This portfolio will keep you up to date on what’s going on with the releases of new and updated actions, effects and presets to create retro, vintage, toy camera looks for your photos. Many downloads will only appear here, but some will be in the graficalicus.com Graffishop Here’s the original Hipster logo, that will accompany most of the retro-style effects, both actions & presets… Read more →
Editing Freckles in Lightroom I recently photographed a model in New York City. As I was communicating with her leading up to the shoot I noticed in some of her pictures that she had freckles. I personally am a big fan of freckles and wanted to do a shoot that highlighted her skin rather than hide it behind makeup or… Read more →
Sure, Johnny Depp is cool. Sure, Johnny Depp is versatile. But if you are a Photoshop Elements user, did you know that Graffi’s Handy Actions are even cooler than Johnny Depp? Read more →
I have always loved the old black and white photographs of Ansel Adams and have admired not only his landscapes, but also the way the landscapes were made spectacular by the cloud cover in the scene. Read more →
Are you looking for some interesting and out of the ordinary project ideas for your close up or macro photography? Want to break away from the usual flowers, leaves, plants and mushrooms? Tired of bugs, butterflies, and spiders? All of those can make great close up subjects, but certainly not unique ones. Here are a few macro photography project ideas that may inspire your creativity: Read more →
Purple fringing is when you get purple color in high contrast boundary areas in an image that was most likely taken in low light situations with a brighter background. It is most often attributed to a chromatic aberration that occurs commonly with digital cameras Read more →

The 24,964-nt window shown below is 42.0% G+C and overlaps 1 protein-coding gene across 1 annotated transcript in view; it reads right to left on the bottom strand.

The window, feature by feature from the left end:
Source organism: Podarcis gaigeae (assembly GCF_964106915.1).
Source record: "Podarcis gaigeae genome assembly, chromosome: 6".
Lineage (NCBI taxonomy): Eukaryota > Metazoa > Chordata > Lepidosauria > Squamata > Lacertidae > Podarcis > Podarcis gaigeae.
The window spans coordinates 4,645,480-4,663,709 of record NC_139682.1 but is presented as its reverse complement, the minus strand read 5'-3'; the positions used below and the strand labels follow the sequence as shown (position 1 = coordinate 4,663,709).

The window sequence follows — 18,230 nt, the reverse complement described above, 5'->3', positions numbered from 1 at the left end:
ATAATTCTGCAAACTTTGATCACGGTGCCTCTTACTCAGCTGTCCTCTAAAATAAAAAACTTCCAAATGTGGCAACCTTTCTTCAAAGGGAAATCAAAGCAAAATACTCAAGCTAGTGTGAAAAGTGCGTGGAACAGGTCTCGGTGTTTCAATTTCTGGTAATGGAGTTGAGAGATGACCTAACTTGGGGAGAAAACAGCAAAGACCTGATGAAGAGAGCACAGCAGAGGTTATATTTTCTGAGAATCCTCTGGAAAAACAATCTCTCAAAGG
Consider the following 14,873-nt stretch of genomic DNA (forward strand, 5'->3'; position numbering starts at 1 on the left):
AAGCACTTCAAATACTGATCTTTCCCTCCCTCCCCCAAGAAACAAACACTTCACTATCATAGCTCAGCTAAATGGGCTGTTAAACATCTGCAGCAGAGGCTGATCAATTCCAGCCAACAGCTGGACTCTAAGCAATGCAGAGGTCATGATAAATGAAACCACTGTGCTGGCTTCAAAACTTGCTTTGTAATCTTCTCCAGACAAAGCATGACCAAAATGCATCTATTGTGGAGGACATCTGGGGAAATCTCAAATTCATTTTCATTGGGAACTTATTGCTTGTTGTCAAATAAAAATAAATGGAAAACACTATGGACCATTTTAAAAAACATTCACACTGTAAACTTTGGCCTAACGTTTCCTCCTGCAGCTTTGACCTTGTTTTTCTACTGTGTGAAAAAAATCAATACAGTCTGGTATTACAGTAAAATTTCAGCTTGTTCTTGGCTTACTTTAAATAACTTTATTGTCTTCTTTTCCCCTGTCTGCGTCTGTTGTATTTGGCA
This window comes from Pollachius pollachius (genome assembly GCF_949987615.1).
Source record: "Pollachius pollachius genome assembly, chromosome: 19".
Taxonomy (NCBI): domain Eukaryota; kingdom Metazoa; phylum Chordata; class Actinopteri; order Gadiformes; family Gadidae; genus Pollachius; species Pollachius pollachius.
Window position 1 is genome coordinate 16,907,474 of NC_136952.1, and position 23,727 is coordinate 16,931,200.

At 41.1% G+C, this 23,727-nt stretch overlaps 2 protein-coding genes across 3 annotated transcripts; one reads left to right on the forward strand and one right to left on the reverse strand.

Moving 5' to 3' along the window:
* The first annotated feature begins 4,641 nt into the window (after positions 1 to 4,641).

In this tutorial, I will walk you through the process of making a yummy sweet text in Photoshop. We will use the basic tools and effects along to achieve the final outcome in short time. Read more →
Discover how to enhance a sunset in Photoshop using Adobe Camera Raw’s range of tools. In this photo editing tutorial we show you step-by-step how to enhance the colours* in your sunset photos. Read more →
Use this simple Photoshop process to match skin tones in uneven areas. This method also works particularly well for matching lighter facial tones to the rest of the body’s color. Aaron Nace uses just a few adjustment layers and levels to quickly create a cohesive look:
How to Match Skin Tones in Photoshop
- Start by analyzing your colors. Create a new layer. Grab a paint brush and sample (alt/opt+click) the colors of the skin—from darks to lights, from both the desired color tone area and the one to adjust.
- Paint each color in between selections, creating a sort of swatch. This will create a simple visual representation of the color tones to help you determine what adjustments need to be made in terms of warm and cool, light, and dark tones.
- When using this procedure to match face tones to body tones, you will need to darken and add warmth (with oranges, usually a combination of yellows and/or magentas). However, all skin tones are different and it’s best to experiment with your image.
- Create a new layer. Go to adjustment layer and create a new Levels adjustment layer.
- In properties, change the channel to Blue. The opposite of blue on the color spectrum is yellow. Pull the right hand side of the slider inward (to the left). This will slightly darken and add yellow to the highlights. Play around with the slider to get the desired tones.
If you love capturing the bright hues of autumn, chances are many of your attempts had ended with heartache. Modern cameras, even with all the latest technology, are not nearly sensitive enough to capture all the dynamic range in a typical autumn landscape scene. So, how do you make your autumn photos pop? Hopefully you haven’t thrown away those unprocessed RAW files, because in this video tutorial, photographer Serge Ramelli shows us exactly how to salvage them in Lightroom:
First things first. Let’s clear out a few things to get the basics right. Landscape photos require that you use a tripod, shoot at the smallest aperture you can get away with, expose for the highlights, and shoot in RAW.